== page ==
Communities of Practice for Network Weavers

The most effective way for people to build their skills as Network Weavers is to set up a Community of Practice –a group of people who share an interest in developing skills in a particular area. 

A Community of Practice encourages people to identify their learning needs and organize training, coaching, and peer support to meet those needs. 

Participation in a Community of Practice is voluntary: we find that usually those eager and natural Network Weavers form a core group, but as they employ network weaving in their work, others see the benefits and become interested in building their skills as well and become more active. 

A successful Network Weaver Community of Practice begins initially with some external training, since there are few highly skilled Network Weavers at this point. It’s usually effective to have a small core group of natural Network Weavers work with the trainer so that they quickly are able to conduct much of the training themselves. 

Those individuals might have extra sessions to read and discuss resources that could deepen their understanding of networks and self-organizing so they are working from a strong theoretical base. The external trainer(s) could then focus on coaching this core group.

Peer Assist

A core practice of a Community of Practice is the peer assist. This is where one individual, project group, or network has a challenge and seeks the thinking and advice of others in the Community of Practice. 


  1. The individual or group presents their situation and the challenge it is facing.
  2. Those listening then ask clarifying questions which are answered.
  3. Those listening then provide ideas, questions, and suggestions; they suggest sources of information or other cases that may help the challenge group.
  4. The challenge group then responds.
  5. The listeners talk about how this gave them ideas for their own network or project.
  6. The entire group reflects on the session and insights gained.
  7. The group determines whether there are any next steps or whether they want to continue the discussion in any way.

A peer assist can be 30-60 minutes long. 

Here are some comments about the benefits of peer assists from participants in a recent Community of Practice: 

“It was great to show my network how to build trust among our volunteers who are spread out statewide and may not have ever even met each other.” 

“From my peer assist I took away the concept of planning in chunks –giving network participants a broad learning trajectory but doing detailed planning in small chunks in order to leave space for addressing emergent interests / needs.”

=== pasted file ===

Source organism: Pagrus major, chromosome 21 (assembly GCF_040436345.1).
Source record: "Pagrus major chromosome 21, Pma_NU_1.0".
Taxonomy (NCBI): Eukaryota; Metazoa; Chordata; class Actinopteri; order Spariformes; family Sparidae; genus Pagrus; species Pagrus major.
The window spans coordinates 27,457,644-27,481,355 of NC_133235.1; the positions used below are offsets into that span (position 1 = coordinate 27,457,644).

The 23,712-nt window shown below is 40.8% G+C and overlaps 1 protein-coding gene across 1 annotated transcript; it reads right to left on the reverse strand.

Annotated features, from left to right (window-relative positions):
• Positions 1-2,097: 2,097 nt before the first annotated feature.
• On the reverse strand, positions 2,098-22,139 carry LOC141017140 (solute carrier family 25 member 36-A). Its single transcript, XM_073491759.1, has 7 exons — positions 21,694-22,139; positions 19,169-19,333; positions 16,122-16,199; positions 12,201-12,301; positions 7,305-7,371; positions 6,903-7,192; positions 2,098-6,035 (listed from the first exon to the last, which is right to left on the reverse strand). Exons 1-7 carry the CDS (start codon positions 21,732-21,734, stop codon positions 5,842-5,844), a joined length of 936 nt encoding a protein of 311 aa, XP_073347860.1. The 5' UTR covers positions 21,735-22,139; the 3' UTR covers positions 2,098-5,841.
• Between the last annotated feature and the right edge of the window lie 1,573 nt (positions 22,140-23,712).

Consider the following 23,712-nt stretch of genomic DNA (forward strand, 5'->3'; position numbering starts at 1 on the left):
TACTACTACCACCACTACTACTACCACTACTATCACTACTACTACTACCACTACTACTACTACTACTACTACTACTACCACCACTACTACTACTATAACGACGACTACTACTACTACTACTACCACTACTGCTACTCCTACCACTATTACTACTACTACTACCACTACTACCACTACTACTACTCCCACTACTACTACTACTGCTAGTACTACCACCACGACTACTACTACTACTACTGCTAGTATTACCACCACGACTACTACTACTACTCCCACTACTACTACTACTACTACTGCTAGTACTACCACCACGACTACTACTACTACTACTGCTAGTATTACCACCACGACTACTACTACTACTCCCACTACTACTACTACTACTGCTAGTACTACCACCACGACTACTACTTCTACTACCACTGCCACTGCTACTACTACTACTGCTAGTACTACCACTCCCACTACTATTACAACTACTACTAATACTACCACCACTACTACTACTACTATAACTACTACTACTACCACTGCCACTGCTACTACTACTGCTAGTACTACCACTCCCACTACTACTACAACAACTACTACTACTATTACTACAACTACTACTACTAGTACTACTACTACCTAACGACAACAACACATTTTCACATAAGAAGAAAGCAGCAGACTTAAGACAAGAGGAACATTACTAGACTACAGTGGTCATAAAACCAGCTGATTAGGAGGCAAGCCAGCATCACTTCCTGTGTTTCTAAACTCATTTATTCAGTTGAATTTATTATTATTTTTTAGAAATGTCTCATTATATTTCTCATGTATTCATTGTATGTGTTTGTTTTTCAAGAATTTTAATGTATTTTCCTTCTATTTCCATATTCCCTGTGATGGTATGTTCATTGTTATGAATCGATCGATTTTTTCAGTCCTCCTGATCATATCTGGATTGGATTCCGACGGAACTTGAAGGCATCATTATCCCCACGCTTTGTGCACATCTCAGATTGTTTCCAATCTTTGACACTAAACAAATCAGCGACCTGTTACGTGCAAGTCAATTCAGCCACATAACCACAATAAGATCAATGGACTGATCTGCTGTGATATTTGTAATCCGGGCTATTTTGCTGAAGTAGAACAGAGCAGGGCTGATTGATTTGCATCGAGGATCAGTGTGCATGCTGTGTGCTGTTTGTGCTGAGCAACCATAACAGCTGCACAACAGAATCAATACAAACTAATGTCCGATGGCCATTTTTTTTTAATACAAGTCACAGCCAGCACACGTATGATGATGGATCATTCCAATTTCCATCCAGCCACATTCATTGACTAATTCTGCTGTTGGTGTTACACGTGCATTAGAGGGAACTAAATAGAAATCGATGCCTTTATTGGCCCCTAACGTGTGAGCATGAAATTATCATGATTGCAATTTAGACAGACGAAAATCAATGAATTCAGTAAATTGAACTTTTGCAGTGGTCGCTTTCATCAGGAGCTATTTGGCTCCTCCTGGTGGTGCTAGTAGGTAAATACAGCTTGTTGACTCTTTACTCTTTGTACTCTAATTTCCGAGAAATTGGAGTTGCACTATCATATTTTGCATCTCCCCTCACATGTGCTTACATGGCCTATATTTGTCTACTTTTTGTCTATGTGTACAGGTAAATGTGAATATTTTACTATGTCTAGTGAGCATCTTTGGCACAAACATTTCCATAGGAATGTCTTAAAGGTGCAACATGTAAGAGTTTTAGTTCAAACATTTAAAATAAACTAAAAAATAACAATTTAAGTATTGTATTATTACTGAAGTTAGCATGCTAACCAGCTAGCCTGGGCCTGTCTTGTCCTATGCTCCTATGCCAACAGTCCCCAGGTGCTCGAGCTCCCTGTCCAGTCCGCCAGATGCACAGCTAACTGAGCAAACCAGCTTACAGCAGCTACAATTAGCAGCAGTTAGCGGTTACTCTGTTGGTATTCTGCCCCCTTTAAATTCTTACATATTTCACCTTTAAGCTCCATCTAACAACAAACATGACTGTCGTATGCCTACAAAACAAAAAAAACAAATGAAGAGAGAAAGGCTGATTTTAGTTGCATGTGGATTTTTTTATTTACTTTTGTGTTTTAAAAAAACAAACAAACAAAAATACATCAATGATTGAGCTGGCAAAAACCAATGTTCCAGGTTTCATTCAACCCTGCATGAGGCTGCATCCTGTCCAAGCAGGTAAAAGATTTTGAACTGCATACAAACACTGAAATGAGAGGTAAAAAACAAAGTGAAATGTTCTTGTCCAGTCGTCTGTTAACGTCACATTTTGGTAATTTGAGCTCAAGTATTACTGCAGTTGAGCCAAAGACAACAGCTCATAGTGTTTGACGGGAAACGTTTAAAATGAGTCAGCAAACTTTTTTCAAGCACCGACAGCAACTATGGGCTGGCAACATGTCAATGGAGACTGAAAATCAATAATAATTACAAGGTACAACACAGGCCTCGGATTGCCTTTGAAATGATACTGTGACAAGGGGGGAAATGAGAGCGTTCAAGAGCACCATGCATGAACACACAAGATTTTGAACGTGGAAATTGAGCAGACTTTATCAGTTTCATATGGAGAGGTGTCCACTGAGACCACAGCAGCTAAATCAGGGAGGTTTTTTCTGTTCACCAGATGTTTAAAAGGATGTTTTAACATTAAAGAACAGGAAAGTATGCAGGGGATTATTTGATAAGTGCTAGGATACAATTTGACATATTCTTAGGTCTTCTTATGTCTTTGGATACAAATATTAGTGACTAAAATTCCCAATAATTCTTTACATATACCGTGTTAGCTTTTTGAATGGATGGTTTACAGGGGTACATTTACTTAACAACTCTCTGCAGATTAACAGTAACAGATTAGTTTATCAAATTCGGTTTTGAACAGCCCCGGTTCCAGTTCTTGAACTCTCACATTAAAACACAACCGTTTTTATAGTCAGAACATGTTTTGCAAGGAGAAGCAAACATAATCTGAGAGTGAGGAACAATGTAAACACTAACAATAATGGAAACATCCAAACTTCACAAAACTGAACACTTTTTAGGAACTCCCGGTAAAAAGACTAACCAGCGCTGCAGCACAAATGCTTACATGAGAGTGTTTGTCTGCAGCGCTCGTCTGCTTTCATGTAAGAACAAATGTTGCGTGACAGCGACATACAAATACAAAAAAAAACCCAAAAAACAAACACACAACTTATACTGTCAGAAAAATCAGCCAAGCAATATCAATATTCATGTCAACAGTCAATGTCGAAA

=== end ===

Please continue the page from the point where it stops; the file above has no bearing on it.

“I gained good ideas from my colleagues of ways to approach networks and a variety of traditional and social media tools to incorporate to enrich the experience for the entire network.”

“It gave me a better view/perspective on how other networks apply network weaving within their own agencies. I was also able to get additional resources and information how to better address the issues that arise from our network. I also love the personal stories and the friendships forged from the exercise.” 

Learning Popup

Another activity, called a learning popup, supports on learning about a specific topic. An individual identifies something that he or she wants to learn and invites others to join in a learning popup. They may need to bring in an expert, or one of the participants may have advanced knowledge in the area. The group meets, determines a learning agenda and sets up one or more sessions to complete this agenda.

It’s very easy to hold Communities of Practice on, an easy-to-use video conferencing platform. 

For further learning, see Abby Yanow’s post on Best Practices for Communities of Practice.

We encourage you to comment on this post so we can hear about your thoughts and experience.

8 thoughts on “Communities of Practice for Network Weavers

  1. Hi June.

    Are guilds traditional types of Community of Practice – a group of people who share an interest in developing skills in a particular area? Guilds were used in Europe in the Middle Ages. Examples from today’s society are doctors, plumbers, and politicians.

    Or are you using the phrase in a different way.

    P.s. I enjoyed taking a 2-day training with you in Toronto.

    1. I think we are using the term more loosely to describe a group of people who want to learn together and support each other in their innovative work over time. It may not be the best phrase but it seems to have stuck! Of course, there is a skills piece to most network weaving communities of practice – lots to learn!

  2. I’m thinking about setting up a Friday virtual meetup/community of practice. Like a brown bag lunch! it would be an hour where anyone could come and share what they are doing, ask for help with a challenges, etc. Would be good to have volunteer facilitators. Any thoughts? Any volunteers? I’ll write a blog with ideas I get from you in another week or two.

  3. Sounds like a perfect case for local meetups, or perhaps, and perhaps an online community. June… you planning on starting one? 🙂

  4. So, can we get this going?!? I would love to talk to others about how they are going about their network weaving ways.

  5. This is helpful information because it is specific and thus actionable, kudos. One key to successful network weaving is the adoption of a mutuality mindset. Hint: healthy relationships are not based in a quid pro quo yet an ebb and flow of mutual support over time. That’s why Mutuality Matters (my book which complements these insights I so enjoy here)

  6. How do you develop a community practice? I am first getting into the concepts and practices of network weaving. How do you find a community? Are there online communities I could join?

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